The mind is an amazing thing.  We can work to ‘not know’ things about ourselves and achieve this in so many ways.  We can medicate ourselves through food, alcohol, recreational drugs, overwork, gaming, media intake, etc etc.  We can also ‘not know’ things about ourselves by ignoring them, judging them in others, or telling ourselves that that’s ‘just the way it is’.  As much work as it takes to ‘not know’ ourselves, it can take a real act of courage to attempt to know yourself.  Because knowing who you are makes you vulnerable.  And vulnerability has come to seem synonymous with weakness.

But those who choose the journey of self discovery learn quickly that vulnerability is the door to strength. It allows us to stop using all of our energy to ‘not know’ and instead we can open up to ourselves and in so doing open up to others.  It’s not a magic wand and it’s not some new pill that will make you beautiful, give you wads of cash and make the sun shine 365 days a year, but it’s a great start towards a happy life that is uniquely your own.

Having a reading in the Akashic records is one tool that allows you to learn about yourself directly from the source that knows you best: yourself.  It is a record of who you truly are not just in this body in this now, but who you truly are as a spiritual being.  Readings can give you insights into every area of your life, your relationships, the choices you made to get you to this point and the opportunities you have ahead of you.  Your Soul Book can be the spring-board to find out who you are and what you are capable of.  And it can help you determine your best route to get what you want most.

The vulnerability comes when you learn about yourself, when you become open to who you are now, warts, beauty, mistakes and successes, and your start opening up to a life that reflects that or even just talking about it.  Talking about your true self, about the things that matter the most or that scare you the most, opens the flood gate for judgement, separation, and alienation.  There’s no way around that.  Wish I could tell you that knowing who you really are makes you bullet proof and makes everyone like you, but it just isn’t so.   Some will like the real you, others will react due to their own issues and want you to stay the same or act in a different way.  Some will react to just one thing you say or just one opinion you have.  It’s rarely all or nothing.  And you will need to work through those moments in time in order to live an authentic life.

Jody Earle and the Educational Materials Advisory Committee of the Ferre Institute have come up with a guide to working through these types of conversations.  They use the example issue of Infertility but I believe you can substitute any issue such as bankruptcy, domestic abuse, addiction, religious belief, etc and these techniques would work just as well.

“I need you to be a listener. Talking about my struggle helps me to make decisions.  Let me know you are available for me.  It’s difficult for me to expose my private thoughts if you are rushed or have a deadline for the end of our conversation.  Please don’t tell me of all the worse things that have happened to others or how easily someone else’s infertility was solved.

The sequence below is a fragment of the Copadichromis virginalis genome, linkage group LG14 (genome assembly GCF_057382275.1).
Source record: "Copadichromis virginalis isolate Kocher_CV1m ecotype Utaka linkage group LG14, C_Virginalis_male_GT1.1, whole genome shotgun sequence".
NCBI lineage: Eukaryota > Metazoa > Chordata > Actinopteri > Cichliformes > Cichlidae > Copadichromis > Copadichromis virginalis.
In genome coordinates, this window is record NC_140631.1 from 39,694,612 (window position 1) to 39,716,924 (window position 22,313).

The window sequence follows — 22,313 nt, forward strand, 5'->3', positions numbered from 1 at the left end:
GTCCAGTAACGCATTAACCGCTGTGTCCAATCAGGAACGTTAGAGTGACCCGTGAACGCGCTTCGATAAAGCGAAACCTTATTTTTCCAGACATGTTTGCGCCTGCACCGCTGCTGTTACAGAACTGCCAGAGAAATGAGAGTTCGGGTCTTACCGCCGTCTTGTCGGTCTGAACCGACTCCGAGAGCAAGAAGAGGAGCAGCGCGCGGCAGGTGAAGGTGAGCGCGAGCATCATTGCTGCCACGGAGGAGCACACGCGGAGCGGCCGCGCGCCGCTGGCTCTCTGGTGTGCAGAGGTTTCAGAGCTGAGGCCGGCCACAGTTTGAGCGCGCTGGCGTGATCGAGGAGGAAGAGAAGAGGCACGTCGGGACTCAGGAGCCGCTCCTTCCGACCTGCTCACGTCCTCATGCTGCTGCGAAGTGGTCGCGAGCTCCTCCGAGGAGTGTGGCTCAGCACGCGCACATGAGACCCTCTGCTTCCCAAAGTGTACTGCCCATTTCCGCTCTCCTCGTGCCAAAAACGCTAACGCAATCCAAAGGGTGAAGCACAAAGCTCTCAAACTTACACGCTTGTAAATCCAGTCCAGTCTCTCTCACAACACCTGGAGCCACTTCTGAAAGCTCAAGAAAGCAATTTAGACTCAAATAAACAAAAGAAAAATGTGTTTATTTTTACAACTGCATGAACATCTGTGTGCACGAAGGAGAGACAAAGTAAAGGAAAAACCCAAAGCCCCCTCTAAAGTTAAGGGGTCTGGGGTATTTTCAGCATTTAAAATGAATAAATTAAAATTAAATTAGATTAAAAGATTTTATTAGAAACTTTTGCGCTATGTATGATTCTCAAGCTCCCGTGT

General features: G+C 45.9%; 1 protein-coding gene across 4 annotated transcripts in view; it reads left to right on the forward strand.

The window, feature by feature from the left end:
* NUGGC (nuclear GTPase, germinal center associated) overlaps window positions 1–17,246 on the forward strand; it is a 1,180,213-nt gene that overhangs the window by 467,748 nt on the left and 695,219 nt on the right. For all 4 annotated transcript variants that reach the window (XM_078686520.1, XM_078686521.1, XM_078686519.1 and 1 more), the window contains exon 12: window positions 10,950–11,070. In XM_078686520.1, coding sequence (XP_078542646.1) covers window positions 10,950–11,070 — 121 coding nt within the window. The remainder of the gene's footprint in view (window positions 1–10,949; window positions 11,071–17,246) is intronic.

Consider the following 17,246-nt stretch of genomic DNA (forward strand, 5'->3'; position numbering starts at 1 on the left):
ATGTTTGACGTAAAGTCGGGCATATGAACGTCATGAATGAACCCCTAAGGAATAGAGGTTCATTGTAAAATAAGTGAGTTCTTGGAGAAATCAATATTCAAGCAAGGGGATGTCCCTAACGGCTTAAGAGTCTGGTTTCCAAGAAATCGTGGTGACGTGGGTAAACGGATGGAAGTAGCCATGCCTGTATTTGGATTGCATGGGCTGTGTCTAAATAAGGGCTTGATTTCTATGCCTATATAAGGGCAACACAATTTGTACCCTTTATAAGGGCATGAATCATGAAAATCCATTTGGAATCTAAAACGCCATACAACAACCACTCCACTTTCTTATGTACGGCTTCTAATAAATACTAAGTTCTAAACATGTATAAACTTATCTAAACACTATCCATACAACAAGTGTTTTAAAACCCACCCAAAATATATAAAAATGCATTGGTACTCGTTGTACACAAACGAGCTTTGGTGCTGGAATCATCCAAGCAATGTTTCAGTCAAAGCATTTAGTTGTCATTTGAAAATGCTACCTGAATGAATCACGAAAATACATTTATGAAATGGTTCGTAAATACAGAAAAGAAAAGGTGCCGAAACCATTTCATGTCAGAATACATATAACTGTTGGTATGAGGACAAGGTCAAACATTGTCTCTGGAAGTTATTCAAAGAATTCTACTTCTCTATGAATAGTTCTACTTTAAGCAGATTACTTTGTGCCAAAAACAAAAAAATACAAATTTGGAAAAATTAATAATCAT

I need you to be supportive. Understand that my decisions aren’t made casually, I’ve agonized over them.  Remind me that you respect these decisions even if you disagree with them, because you know they are made carefully.

I need you to be comfortable with me, and then I also will feel more comfortable.  Talking about infertility sometimes feels awkward.  Are you worried you might say the wrong thing? Share those feelings with me.  Ask me if I want to talk. Sometimes I will want to, and sometimes I won’t but it will remind me that you care.

I need you to be sensitive. Although I may joke about infertility to help myself cope, it doesn’t seem as funny when others joke about it.  Please don’t tease me with remarks like ‘You don’t seem to know how to do it.’ Don’t trivialize my struggle by saying, ‘I’d be glad to give you one of my kids.’ It’s no comfort to hear empty reassurances like ‘You’ll be a parent by this time next year.’

I need you to be honest with me. Let me know that you may need time to adjust to some of my decisions.  I also needed adjustment time.  If there are things you don’t understand, say so.

I need you to be informed. Your advice and suggestions are only frustrating to me if they aren’t based  on fact.  Be well in formed so you can educate others when they make remarks based on myths.  Don’t let anyone tell you that my infertility will be cured if I relax and adopt.  Don’t tell me this is God’s will.  Don’t ask me to justify my need to parent.

I need you to be patient. Remember that working through infertility is a process. It takes time. There are no guarantees, no package deals, no complete kits, no one right answer, and no ‘quickie’ choices.

I need you to be strengthening by boosting my self-esteem.  My sense of worthlessness hampers my ability to take charge.

Encourage me to maintain my sense of humor; guide me to find joys. Celebrate with me my successes, even ones as small as making it through a medical appointment without crying. Remind me that I am more than an infertile person.  Help me by sharing your strength.

Eventually I will be beyond the struggle of infertility.  I know my infertility will never completely go away because it will change my life.  I won’t be able to return to the person I was before infertility, but I also will no longer be controlled by this struggle.  I will leave the struggle behind me, and from that I will have improved my skills for empathy, patience, resilience, forgiveness, decision making and self-assessment.  I feel grateful that you are trying to ease my journey through this infertility struggle by giving me your understanding.